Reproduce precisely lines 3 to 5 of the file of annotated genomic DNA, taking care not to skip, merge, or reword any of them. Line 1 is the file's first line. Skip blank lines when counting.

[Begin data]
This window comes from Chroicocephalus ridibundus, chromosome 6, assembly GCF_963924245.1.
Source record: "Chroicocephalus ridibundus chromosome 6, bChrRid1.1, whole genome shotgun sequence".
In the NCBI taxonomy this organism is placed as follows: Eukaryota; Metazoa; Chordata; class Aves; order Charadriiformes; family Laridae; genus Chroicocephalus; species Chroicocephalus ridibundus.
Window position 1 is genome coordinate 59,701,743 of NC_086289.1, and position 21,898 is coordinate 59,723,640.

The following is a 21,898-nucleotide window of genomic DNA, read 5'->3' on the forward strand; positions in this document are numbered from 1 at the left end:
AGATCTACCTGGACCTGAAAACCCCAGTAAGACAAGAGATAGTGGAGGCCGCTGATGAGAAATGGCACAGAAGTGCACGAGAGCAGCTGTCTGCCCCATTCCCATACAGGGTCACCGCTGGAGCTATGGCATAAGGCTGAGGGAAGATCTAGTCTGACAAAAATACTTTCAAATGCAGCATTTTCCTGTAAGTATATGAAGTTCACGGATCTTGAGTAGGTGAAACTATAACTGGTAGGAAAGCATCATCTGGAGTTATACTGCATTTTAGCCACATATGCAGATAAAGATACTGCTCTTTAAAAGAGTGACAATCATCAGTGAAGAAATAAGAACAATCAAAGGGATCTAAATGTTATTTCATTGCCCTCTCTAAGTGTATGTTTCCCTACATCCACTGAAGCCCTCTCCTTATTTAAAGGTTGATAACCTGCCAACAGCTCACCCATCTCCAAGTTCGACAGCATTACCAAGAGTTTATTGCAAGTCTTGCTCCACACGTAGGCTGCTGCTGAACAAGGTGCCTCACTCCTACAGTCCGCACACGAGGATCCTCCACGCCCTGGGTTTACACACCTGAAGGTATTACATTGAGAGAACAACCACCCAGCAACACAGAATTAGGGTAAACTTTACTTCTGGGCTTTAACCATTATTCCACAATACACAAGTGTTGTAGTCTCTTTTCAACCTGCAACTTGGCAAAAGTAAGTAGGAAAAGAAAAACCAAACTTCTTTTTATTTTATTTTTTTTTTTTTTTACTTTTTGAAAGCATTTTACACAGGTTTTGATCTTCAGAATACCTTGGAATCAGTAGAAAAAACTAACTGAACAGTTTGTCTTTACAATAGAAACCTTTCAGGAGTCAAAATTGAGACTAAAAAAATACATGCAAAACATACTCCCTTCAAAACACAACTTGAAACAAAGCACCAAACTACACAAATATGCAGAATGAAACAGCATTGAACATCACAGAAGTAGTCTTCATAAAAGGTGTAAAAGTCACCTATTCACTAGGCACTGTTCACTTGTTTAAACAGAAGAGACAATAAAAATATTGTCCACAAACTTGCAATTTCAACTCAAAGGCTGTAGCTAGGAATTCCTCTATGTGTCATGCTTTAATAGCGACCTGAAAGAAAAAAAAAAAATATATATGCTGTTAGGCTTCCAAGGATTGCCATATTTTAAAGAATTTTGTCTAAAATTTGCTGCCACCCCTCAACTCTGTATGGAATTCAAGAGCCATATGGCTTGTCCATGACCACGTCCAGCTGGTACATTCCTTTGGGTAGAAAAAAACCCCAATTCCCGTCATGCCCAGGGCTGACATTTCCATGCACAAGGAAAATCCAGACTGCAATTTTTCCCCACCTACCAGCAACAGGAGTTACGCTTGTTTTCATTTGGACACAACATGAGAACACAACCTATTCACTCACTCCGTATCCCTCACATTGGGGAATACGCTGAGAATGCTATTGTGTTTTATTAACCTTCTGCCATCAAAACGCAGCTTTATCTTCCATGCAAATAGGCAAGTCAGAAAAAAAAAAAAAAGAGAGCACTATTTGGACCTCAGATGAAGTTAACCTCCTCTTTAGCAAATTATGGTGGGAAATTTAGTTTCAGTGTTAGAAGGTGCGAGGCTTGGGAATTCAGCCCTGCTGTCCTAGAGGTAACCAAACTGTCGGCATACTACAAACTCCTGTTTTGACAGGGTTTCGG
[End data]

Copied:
In the NCBI taxonomy this organism is placed as follows: Eukaryota; Metazoa; Chordata; class Aves; order Charadriiformes; family Laridae; genus Chroicocephalus; species Chroicocephalus ridibundus.
Window position 1 is genome coordinate 59,701,743 of NC_086289.1, and position 21,898 is coordinate 59,723,640.

The following is a 21,898-nucleotide window of genomic DNA, read 5'->3' on the forward strand; positions in this document are numbered from 1 at the left end: